When sexual harassment allegations surfaced last week against U.S. Sen. Al Franken, Abby Honold was shaken.
Franken, who had written a bill with Honold to help rape victims like herself, was now himself the focus of misconduct allegations. Honold decided she needed a different sponsor, fearing that legislation with Franken’s name attached could be doomed.
“I was not willing to sacrifice the future of the bill and have it associated in any way with someone accused of something like that,” Honold said.
But when Honold’s decision made national headlines, and she wrote an editorial in the Washington Post to explain her actions, some Franken supporters turned on her, accusing her of overreacting and throwing a supportive politician under the bus.
Even after new allegations have come out against Franken, including two in a new report Wednesday, Honold said she is still getting hateful messages.
“There isn’t much that’s more upsetting as a rape survivor than someone telling you or implying that you should be raped again,” Honold said. Still, she said, she’s not backing down. And Franken said he supports Honold’s decision.
“This bill does not now — nor did it ever — belong to me,” Franken said in a statement. “It only came to be because of Abby’s fearless dedication to improving the system for other survivors.”
Honold’s rape in November 2014 got attention across the country last year after the Star Tribune detailed the assault and Honold’s search for justice against her rapist, Daniel Drill-Mellum. After she was raped, Honold said the Minneapolis police detective investigating her case was combative and dismissive. Hennepin County prosecutors declined to press charges.
Drill-Mellum was charged only after an investigator with the University of Minnesota police took up the case. Drill-Mellum was sentenced to six years in prison.
After she went public with her story, Honold became an outspoken advocate for sex assault survivors, and wanted to get laws passed that would bring more rapists to justice. Drill-Mellum had once interned in Franken’s office, so she sent a letter to the senator, hoping the connection would make him more likely to support her cause.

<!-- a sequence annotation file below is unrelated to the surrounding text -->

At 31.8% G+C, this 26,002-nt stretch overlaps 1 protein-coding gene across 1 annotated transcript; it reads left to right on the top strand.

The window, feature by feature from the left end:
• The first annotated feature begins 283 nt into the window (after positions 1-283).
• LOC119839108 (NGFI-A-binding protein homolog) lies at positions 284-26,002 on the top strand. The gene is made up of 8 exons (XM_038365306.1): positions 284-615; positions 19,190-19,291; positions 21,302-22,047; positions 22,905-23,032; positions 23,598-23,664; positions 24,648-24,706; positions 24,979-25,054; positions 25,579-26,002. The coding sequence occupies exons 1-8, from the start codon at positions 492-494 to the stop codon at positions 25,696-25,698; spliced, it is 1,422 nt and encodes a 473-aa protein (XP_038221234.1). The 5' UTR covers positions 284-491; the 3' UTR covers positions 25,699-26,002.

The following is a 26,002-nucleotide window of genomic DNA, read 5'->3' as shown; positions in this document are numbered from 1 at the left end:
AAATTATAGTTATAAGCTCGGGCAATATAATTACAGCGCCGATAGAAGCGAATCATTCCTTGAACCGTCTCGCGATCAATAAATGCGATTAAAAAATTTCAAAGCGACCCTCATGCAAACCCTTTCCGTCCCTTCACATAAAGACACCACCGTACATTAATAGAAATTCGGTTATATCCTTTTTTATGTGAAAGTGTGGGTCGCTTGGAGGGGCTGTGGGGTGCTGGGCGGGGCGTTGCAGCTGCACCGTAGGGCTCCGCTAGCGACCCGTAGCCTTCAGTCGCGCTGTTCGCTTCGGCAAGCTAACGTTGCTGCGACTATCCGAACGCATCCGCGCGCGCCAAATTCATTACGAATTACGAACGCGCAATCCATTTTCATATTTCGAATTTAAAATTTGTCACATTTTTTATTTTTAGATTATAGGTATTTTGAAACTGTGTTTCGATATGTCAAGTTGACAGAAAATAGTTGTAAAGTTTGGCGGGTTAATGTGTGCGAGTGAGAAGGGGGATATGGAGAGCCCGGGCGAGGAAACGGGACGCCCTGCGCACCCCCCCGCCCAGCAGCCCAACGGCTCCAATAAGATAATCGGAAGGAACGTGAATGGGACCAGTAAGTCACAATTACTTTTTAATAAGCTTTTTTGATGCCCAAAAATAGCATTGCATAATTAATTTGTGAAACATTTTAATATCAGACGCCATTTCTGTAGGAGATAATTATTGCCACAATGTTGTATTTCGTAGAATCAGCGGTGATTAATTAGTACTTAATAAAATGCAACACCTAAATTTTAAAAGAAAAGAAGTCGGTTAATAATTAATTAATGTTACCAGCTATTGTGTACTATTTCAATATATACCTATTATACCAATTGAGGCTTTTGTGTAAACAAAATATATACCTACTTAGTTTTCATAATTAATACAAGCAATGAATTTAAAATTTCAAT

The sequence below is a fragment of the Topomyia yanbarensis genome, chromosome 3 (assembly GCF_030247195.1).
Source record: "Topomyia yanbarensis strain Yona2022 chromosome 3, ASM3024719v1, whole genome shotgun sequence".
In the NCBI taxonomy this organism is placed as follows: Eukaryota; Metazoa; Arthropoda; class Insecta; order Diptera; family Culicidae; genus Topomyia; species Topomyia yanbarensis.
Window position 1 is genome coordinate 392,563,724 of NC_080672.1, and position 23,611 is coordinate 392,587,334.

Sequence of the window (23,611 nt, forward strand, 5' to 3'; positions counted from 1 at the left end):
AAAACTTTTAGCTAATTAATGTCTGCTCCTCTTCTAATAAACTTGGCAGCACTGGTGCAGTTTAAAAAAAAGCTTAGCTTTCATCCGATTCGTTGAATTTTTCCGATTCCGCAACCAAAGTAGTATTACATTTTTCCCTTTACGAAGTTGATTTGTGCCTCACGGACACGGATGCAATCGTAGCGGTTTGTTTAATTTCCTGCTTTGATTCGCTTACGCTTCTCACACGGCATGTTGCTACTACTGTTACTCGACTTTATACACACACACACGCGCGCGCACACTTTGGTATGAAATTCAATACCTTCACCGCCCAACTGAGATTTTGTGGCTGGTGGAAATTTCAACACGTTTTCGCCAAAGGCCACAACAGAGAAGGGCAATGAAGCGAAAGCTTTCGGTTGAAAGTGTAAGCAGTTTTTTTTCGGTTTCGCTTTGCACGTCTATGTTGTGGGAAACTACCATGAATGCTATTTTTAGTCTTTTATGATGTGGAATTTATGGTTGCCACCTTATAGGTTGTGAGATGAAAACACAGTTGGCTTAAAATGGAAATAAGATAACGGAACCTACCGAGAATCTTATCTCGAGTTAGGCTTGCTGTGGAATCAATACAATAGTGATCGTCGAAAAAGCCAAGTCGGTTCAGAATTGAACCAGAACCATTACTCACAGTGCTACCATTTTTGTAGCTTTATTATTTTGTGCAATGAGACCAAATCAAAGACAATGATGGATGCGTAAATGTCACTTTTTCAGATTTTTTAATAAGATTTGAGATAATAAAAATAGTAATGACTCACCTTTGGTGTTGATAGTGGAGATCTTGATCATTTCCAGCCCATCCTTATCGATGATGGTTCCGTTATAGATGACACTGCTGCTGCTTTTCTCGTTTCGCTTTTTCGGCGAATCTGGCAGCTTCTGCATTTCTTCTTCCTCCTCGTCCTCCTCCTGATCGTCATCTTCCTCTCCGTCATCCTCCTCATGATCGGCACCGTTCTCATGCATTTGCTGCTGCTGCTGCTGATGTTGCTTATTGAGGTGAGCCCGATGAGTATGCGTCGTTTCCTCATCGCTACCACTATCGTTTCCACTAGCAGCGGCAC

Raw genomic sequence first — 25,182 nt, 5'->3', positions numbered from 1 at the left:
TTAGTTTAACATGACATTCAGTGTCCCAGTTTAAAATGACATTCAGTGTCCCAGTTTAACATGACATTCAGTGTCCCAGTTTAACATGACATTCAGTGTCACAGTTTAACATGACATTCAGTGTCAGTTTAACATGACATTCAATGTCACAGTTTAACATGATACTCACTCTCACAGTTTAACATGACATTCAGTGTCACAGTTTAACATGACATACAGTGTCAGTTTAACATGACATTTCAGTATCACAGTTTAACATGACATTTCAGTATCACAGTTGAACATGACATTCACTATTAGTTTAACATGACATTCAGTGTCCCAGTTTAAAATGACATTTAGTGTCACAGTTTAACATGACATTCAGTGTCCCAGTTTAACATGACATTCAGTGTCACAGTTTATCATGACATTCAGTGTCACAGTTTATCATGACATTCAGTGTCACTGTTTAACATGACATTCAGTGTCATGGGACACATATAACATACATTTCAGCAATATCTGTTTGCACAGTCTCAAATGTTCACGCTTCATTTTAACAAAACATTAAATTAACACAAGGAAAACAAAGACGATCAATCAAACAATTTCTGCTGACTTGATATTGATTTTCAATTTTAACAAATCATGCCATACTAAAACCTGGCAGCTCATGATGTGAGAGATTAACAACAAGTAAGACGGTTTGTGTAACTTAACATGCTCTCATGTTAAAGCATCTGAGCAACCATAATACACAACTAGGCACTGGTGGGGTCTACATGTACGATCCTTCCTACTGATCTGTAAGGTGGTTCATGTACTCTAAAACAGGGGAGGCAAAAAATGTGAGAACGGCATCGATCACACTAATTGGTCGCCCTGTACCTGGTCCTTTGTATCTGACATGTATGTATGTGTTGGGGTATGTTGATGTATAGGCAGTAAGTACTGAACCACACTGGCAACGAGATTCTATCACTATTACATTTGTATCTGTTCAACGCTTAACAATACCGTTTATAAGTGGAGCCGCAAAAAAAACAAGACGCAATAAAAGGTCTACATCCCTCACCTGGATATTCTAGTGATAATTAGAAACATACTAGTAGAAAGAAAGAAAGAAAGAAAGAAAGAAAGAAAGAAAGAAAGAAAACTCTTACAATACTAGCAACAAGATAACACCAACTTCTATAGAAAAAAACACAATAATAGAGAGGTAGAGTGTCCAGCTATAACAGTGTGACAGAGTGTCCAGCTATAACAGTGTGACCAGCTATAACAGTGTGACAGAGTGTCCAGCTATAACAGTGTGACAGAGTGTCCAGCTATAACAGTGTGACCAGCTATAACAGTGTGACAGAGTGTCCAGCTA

He was, and the two drafted a bill that would establish a pilot program to train police investigators in better practices when interviewing sex assault victims. Franken’s office would work out the details, such as the amount of funding and who would do the training.
Honold and Franken held a joint news conference in October, where she praised the senator as a champion for survivors.
A few weeks later, she had surgery that put her in the hospital for two weeks. While there last Thursday, she learned of the accusations that Franken had groped and kissed a Los Angeles radio host without her consent in 2006.
Horrified, Honold wrote a tweet and Facebook post that day, saying she was heartbroken by the allegations, and hoped the legislation would be taken up by Sen. Amy Klobuchar.
Franken’s office had planned to introduce the bill next week. Instead, they offered to give it to Honold to find another sponsor.
“They said, ‘This is your bill. This is your legislation. It has your name on it,’ ” Honold said.
The Washington Post wrote a story about Honold’s decision to find another sponsor. Many of the hundreds of online comments for the story criticized Honold.
“A guy snaps a tasteless selfie and now his entire life of being decent is moot?” one person wrote.
“Good luck finding any congressman who doesn’t have any transgressions to sponsor your bill,” wrote another.
While still in the hospital, Honold wrote an editorial for the Washington Post. She described the ordeal of bringing her attacker to justice, praised the support from Franken and his staff, but also empathized with Leeann Tweeden, the woman who posted the now infamous photo of Franken reaching for her chest.
“I am committed to keeping the work on track and finding a woman in the Senate to lead the efforts,” Honold wrote.
That column generated nearly 900 comments, many of them accusing Honold of lumping Franken in with a convicted rapist, while her Twitter timeline became flooded with angry posts.
“You disgust me,” Honold read on Twitter. “How dare you make it seem like Al Franken is a sexual predator?”
“You want to be a true champion, stand by that man and fight for all that he has fought for,” wrote another.
A few questioned whether Honold was raped. One person sent her a direct message saying: “Maybe one of these days someone will SHOW YOU what it feels like to REALLY BE RAPED.”
Honold said she is still getting vitriol from people who say they don’t believe the senator’s first accuser.
“It’s really mentally brought me back to last year when I shared my story and got messages like that,” Honold said.
She doesn’t regret her decision to back away from Franken. Last week, Klobuchar’s office said she will sponsor the bill. Honold said the two spoke on Saturday, with the senator saying she was confident that the bill can pass.
“The response this week has disappointed me, but I stand by the fact that I place victims first as much as I can,” she said. “I won’t always be perfect, but I had to make a quick call this week and prioritize the bill.”